Tagged: Iceland

Iceland, a Nordic island nation in the North Atlantic Ocean, is renowned for its stunning landscapes, geothermal activity, and a resilient, literate population of approximately 366,000. With a history dating back to Viking settlements in the 9th century, Iceland gained independence from Denmark in 1944. The country operates as a parliamentary republic with a president serving as the head of state, while the prime minister is the head of government. The political landscape in Iceland is characterized by a multi-party system, with the major parties being the center-right Independence Party (Sjálfstæðisflokkurinn), the center-left Progressive Party (Fram­sókn­ar­flokkur­inn), the left-wing Social Democratic Alliance (Samfylkingin), and the Left-Green Movement (Vinstri hreyfingin – grænt framboð). These parties often form coalitions to govern, reflecting the consensual nature of Icelandic politics. The country’s political scene is shaped by a strong commitment to social welfare, environmental sustainability, and direct democracy, with citizens often participating in referendums on key issues. Iceland has positioned itself as a global leader in gender equality, boasting the world’s first democratically elected female president, Vigdís Finnbogadóttir, in 1980. Economically, Iceland has transitioned from a primarily fishing-dependent economy to one driven by a mix of renewable energy, tourism, and technology. The 2008 financial crisis hit the country hard, but Iceland has since recovered and maintained a stable economic environment. Its renewable energy resources, including geothermal and hydropower, contribute to both domestic energy needs and exports. Iceland has also been an advocate for environmental issues, emphasizing the importance of sustainability and taking steps to reduce carbon emissions. Additionally, its strategic location has led to active participation in Arctic affairs. Despite its small size, Iceland plays a significant role in global diplomacy, often promoting peace, human rights, and international cooperation. The Icelandic people take pride in their cultural heritage, with a rich tradition of literature, sagas, and arts. The Icelandic language, rooted in Old Norse, remains central to the national identity. Overall, Iceland stands as a unique blend of natural beauty, progressive politics, and a resilient society, making it a fascinating and influential player on the world stage. INTERSHIPPINGRATES: Features democracy and rights of Iceland.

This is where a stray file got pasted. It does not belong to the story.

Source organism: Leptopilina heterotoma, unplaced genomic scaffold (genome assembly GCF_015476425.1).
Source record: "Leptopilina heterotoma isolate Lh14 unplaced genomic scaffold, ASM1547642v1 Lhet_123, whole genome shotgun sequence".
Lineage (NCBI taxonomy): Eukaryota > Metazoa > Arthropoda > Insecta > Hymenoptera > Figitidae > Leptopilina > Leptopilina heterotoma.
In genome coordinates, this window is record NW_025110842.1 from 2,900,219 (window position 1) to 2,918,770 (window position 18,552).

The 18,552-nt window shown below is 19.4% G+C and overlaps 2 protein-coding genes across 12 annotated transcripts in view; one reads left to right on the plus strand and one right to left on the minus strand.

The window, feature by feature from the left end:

Iceland Population 2014

Iceland 2014

Yearbook 2014 Iceland. The conflict around EU membership has grown since negotiations with the EU were canceled last year. In February, Prime Minister Sigmundur Davíð Gunnlaugsson declared that the coalition with the Independence Party...